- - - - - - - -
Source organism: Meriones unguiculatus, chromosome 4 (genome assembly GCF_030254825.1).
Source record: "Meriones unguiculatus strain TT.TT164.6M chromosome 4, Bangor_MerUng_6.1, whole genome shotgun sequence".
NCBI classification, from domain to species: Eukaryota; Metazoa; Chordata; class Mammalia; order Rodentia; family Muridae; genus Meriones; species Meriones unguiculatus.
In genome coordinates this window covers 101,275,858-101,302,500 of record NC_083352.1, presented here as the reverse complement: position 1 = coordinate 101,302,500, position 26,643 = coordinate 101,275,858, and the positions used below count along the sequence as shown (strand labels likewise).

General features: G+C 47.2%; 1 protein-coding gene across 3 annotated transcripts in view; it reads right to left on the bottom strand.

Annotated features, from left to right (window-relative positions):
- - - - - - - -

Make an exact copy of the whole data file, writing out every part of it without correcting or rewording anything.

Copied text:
Source organism: Meriones unguiculatus, chromosome 4 (genome assembly GCF_030254825.1).
Source record: "Meriones unguiculatus strain TT.TT164.6M chromosome 4, Bangor_MerUng_6.1, whole genome shotgun sequence".
NCBI classification, from domain to species: Eukaryota; Metazoa; Chordata; class Mammalia; order Rodentia; family Muridae; genus Meriones; species Meriones unguiculatus.
In genome coordinates this window covers 101,275,858-101,302,500 of record NC_083352.1, presented here as the reverse complement: position 1 = coordinate 101,302,500, position 26,643 = coordinate 101,275,858, and the positions used below count along the sequence as shown (strand labels likewise).

General features: G+C 47.2%; 1 protein-coding gene across 3 annotated transcripts in view; it reads right to left on the bottom strand.

Annotated features, from left to right (window-relative positions):